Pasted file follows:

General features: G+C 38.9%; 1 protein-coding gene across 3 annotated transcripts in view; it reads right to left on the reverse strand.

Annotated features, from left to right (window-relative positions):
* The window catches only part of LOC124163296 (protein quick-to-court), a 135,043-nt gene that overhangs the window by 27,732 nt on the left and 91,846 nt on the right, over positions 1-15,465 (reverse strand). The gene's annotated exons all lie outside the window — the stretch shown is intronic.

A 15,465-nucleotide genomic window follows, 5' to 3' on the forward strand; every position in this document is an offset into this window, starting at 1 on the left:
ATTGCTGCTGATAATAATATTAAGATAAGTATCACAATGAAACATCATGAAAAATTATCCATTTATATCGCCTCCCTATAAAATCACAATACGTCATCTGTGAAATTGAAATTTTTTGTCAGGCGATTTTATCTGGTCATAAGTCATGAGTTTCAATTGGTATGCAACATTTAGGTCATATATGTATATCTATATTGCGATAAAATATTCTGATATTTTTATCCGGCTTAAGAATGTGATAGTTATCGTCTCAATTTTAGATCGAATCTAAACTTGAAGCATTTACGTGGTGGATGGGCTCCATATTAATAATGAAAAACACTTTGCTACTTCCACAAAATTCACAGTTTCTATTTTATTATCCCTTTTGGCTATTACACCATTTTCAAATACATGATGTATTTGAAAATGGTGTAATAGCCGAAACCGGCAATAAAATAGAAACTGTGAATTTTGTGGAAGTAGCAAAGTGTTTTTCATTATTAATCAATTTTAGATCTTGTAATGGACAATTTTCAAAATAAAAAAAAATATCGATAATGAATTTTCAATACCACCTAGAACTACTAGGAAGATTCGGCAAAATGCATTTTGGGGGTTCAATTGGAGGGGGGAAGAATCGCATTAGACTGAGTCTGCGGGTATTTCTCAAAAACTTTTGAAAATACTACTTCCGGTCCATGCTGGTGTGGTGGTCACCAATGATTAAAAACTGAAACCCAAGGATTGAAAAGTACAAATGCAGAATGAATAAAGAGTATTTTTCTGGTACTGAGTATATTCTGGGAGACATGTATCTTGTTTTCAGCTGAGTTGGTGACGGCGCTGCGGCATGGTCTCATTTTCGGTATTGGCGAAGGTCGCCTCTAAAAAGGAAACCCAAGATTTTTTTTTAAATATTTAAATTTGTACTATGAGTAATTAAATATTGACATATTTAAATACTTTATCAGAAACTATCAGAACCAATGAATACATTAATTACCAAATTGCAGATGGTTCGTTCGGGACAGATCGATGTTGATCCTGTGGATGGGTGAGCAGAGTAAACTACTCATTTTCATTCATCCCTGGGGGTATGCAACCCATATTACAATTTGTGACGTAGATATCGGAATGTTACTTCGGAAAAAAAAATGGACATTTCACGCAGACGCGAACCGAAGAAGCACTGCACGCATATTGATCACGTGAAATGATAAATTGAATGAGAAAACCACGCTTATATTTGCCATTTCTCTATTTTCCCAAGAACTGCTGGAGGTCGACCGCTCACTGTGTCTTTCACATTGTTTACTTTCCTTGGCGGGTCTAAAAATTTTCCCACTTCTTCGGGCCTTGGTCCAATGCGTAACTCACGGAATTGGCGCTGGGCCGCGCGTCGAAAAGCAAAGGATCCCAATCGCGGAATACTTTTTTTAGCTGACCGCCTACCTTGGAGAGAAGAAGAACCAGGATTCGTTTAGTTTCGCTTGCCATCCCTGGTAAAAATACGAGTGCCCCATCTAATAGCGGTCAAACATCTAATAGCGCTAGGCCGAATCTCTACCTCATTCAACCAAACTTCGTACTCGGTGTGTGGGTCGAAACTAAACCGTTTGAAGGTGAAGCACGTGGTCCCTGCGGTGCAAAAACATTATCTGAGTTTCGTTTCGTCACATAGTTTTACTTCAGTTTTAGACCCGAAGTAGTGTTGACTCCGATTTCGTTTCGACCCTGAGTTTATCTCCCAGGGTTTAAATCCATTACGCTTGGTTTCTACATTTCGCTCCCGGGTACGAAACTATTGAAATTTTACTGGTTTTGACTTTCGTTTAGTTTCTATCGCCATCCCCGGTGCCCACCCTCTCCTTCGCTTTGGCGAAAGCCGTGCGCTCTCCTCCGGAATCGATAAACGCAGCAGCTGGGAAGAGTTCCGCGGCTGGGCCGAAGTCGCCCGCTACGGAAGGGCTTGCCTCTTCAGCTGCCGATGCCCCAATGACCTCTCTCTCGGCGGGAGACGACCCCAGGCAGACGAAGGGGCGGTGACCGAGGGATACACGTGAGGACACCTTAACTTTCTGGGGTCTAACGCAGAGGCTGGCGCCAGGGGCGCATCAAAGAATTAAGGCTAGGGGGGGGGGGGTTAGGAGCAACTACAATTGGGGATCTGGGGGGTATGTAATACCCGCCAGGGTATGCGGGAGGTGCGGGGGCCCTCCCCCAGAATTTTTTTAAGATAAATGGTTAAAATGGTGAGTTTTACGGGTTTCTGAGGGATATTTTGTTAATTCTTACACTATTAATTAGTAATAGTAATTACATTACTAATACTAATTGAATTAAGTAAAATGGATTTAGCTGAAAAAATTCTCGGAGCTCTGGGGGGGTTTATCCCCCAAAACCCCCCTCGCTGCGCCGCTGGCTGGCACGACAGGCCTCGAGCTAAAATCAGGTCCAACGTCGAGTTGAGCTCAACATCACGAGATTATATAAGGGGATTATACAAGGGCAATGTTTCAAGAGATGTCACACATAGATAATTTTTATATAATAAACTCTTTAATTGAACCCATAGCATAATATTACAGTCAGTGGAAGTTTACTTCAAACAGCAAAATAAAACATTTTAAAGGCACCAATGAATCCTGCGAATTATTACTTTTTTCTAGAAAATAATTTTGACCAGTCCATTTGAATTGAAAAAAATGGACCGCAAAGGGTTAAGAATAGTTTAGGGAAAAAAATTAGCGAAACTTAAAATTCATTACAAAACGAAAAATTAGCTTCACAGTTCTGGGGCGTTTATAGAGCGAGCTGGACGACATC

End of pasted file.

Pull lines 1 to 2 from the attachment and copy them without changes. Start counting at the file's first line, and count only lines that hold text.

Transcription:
General features: G+C 38.9%; 1 protein-coding gene across 3 annotated transcripts in view; it reads right to left on the reverse strand.

Annotated features, from left to right (window-relative positions):